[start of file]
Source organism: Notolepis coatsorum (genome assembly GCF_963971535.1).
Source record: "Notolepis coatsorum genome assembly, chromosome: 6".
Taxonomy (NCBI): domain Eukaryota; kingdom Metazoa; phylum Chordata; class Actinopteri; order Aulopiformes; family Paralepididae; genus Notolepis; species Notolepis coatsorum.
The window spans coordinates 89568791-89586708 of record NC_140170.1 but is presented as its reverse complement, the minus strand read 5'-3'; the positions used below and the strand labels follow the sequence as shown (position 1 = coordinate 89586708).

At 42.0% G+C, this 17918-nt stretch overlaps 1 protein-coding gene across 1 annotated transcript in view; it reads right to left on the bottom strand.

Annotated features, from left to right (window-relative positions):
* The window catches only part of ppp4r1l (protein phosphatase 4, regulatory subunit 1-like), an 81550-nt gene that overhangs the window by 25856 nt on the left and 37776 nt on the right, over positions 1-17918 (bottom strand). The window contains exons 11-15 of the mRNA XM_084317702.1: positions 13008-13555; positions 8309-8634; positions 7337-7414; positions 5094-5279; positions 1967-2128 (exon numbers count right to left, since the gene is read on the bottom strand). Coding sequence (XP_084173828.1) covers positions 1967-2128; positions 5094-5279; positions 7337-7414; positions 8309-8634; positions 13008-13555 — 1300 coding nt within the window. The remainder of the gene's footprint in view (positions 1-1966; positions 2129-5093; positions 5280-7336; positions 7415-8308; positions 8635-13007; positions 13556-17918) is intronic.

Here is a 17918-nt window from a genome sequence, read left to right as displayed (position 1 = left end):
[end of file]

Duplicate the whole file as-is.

Source organism: Notolepis coatsorum (genome assembly GCF_963971535.1).
Source record: "Notolepis coatsorum genome assembly, chromosome: 6".
Taxonomy (NCBI): domain Eukaryota; kingdom Metazoa; phylum Chordata; class Actinopteri; order Aulopiformes; family Paralepididae; genus Notolepis; species Notolepis coatsorum.
The window spans coordinates 89568791-89586708 of record NC_140170.1 but is presented as its reverse complement, the minus strand read 5'-3'; the positions used below and the strand labels follow the sequence as shown (position 1 = coordinate 89586708).

At 42.0% G+C, this 17918-nt stretch overlaps 1 protein-coding gene across 1 annotated transcript in view; it reads right to left on the bottom strand.

Annotated features, from left to right (window-relative positions):
* The window catches only part of ppp4r1l (protein phosphatase 4, regulatory subunit 1-like), an 81550-nt gene that overhangs the window by 25856 nt on the left and 37776 nt on the right, over positions 1-17918 (bottom strand). The window contains exons 11-15 of the mRNA XM_084317702.1: positions 13008-13555; positions 8309-8634; positions 7337-7414; positions 5094-5279; positions 1967-2128 (exon numbers count right to left, since the gene is read on the bottom strand). Coding sequence (XP_084173828.1) covers positions 1967-2128; positions 5094-5279; positions 7337-7414; positions 8309-8634; positions 13008-13555 — 1300 coding nt within the window. The remainder of the gene's footprint in view (positions 1-1966; positions 2129-5093; positions 5280-7336; positions 7415-8308; positions 8635-13007; positions 13556-17918) is intronic.

Here is a 17918-nt window from a genome sequence, read left to right as displayed (position 1 = left end):